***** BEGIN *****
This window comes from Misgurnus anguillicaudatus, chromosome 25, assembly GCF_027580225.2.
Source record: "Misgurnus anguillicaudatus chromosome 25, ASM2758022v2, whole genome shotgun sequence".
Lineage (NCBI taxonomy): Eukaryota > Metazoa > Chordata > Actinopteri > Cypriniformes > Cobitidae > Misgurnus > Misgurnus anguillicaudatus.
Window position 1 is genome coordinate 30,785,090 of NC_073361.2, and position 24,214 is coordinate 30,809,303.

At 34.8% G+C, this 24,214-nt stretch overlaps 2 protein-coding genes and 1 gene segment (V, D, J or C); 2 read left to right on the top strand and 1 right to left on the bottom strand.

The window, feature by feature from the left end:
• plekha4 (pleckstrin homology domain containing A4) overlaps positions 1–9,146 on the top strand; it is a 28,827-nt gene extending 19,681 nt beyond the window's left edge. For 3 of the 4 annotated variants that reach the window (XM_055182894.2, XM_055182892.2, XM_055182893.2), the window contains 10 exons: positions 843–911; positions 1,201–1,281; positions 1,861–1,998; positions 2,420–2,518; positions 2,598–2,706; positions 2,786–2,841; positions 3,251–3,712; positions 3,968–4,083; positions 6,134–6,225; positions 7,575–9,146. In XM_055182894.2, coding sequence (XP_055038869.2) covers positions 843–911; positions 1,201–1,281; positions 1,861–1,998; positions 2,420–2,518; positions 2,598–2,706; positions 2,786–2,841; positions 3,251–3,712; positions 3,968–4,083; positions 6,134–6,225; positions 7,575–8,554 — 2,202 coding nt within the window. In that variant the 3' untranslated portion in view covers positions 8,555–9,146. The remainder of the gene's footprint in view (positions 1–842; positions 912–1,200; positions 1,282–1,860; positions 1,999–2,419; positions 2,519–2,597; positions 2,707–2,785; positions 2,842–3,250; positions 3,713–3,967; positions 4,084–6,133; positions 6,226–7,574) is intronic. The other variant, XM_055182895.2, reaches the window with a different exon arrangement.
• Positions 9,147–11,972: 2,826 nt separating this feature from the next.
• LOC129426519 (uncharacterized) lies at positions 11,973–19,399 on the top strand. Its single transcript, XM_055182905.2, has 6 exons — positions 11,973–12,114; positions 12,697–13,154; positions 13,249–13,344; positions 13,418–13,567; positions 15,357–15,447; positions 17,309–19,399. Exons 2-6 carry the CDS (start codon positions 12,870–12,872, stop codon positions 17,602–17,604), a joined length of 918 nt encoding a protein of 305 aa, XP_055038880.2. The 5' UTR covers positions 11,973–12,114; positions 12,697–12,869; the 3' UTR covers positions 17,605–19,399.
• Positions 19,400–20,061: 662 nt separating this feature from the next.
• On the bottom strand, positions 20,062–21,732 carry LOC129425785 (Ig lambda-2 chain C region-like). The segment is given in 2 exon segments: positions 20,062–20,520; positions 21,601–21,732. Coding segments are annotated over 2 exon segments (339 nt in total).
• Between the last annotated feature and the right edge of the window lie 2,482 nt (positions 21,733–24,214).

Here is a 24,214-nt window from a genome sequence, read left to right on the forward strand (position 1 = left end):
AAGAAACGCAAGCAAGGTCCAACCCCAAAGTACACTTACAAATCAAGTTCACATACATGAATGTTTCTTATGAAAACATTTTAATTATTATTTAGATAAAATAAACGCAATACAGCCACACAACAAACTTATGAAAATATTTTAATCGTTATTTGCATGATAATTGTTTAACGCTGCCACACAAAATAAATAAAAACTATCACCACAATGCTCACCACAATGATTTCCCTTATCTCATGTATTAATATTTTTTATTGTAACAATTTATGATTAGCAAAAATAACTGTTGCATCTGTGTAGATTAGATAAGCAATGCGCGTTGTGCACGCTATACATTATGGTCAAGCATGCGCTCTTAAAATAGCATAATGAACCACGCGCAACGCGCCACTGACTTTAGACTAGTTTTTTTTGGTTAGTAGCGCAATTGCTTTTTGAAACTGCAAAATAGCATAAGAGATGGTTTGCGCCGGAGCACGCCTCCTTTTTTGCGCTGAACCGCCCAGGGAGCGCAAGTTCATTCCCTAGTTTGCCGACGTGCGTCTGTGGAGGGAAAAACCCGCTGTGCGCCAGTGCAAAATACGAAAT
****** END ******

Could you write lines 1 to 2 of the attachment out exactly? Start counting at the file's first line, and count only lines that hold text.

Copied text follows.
This window comes from Misgurnus anguillicaudatus, chromosome 25, assembly GCF_027580225.2.
Source record: "Misgurnus anguillicaudatus chromosome 25, ASM2758022v2, whole genome shotgun sequence".